The night before the county fair, everyone goes to bed early to get enough rest—humans and animals alike—but find that their dreams are full of fantasies of the fair. Lurvy dreams of playing games and winning prizes, while Homer dreams that Wilbur has grown to a giant size and won every prize. The animals are excited, too, and have a restless evening in the barn. In the morning, everyone starts getting ready. Fern and Avery take baths and put on their best clothes, as do their parents. Lurvy fills Wilbur’s crate with fresh straw, and Edith gives Wilbur a buttermilk bath to make his filthy coat clean and shiny. Wilbur feels more “radiant” than ever after his bath, and his ears and snout shine pink and smooth as silk.
The fair is just as exciting to the humans as it is to the animals, and in the build-up to the event, E.B. White takes another opportunity to show how humans and animals are not so different after all. The air of excitement and anticipation in this passage is undercut by the sadness of Charlotte’s dwindling lifespan—and the fear that Wilbur may yet be killed for the enjoyment of his human caretakers.
Edith and Homer head back up to the house to finish getting ready while the animals discuss who’s going to the fair and who’s staying behind. Charlotte, surprisingly, announces her intention to go along. Templeton says he has no interest in the fair, but when the old sheep tells him it’s a “rat’s paradise” full of food scraps and discarded junk, he becomes determined to go. Charlotte and Templeton hurriedly stow themselves away in Wilbur’s crate, and warn him to put on a show of struggling when he’s loaded into the crate so that the Zuckermans don’t get suspicious or think Wilbur is “bewitched.”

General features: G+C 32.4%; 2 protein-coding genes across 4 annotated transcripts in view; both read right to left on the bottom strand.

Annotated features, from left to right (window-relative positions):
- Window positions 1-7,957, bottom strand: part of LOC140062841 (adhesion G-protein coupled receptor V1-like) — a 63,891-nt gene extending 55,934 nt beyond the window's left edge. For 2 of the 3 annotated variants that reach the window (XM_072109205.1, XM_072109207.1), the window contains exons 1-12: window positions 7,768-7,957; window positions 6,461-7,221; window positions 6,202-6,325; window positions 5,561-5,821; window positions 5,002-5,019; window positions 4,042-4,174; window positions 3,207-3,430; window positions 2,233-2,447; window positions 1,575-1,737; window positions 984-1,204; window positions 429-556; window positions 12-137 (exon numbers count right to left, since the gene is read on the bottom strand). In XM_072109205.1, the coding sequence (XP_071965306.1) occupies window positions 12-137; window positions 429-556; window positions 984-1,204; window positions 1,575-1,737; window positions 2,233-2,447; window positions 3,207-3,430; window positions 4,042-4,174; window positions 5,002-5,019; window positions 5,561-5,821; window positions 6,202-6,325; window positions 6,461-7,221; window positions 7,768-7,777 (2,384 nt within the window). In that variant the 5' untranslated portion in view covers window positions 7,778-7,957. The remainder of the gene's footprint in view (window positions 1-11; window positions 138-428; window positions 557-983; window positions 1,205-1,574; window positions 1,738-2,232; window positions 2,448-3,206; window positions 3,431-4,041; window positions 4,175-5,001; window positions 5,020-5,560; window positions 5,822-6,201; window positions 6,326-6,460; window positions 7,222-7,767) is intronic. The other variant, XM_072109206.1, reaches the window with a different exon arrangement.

Just as he has several times throughout the novel, Templeton is only motivated to participate in the other animals’ world when there’s something in it for him. Whether or not Templeton will ever learn what it means to make a sacrifice on someone’s behalf remains to be seen.
The Arables arrive to go with the Zuckermans to the fair, and everyone admires Wilbur’s shiny new appearance—especially Fern, who thinks fondly of the day he was born. As Mr. Arable studies Wilbur, he tells Homer that he’ll probably “get some good ham and bacon” when it comes time to kill Wilbur. At these words, Wilbur faints, sinking to his knees in the straw. Lurvy runs for a pail of water and throws it onto Wilbur as the Arables and Zuckermans fret, fuss, and argue about what’s wrong with the pig.
Even though Wilbur has been feeling secure in Charlotte’s plan’s efficacy and pampered by Homer, Mr. Arable’s comment throws him off his guard and shakes him to his core. Wilbur has been receiving praise and special treatment—but now he fears that his life is still not safe.
Once Wilbur gets to his feet, he is too exhausted to put on a show of struggle as he’s loaded into the crate by Lurvy, Homer, and Mr. Arable. As the Zuckermans and Arables climb into the truck and set off, the barnyard animals all cheer for Wilbur and wish him good luck at the fair.
Everyone is excited for Wilbur to get off on his adventure, oblivious to the threat that still hangs over his head.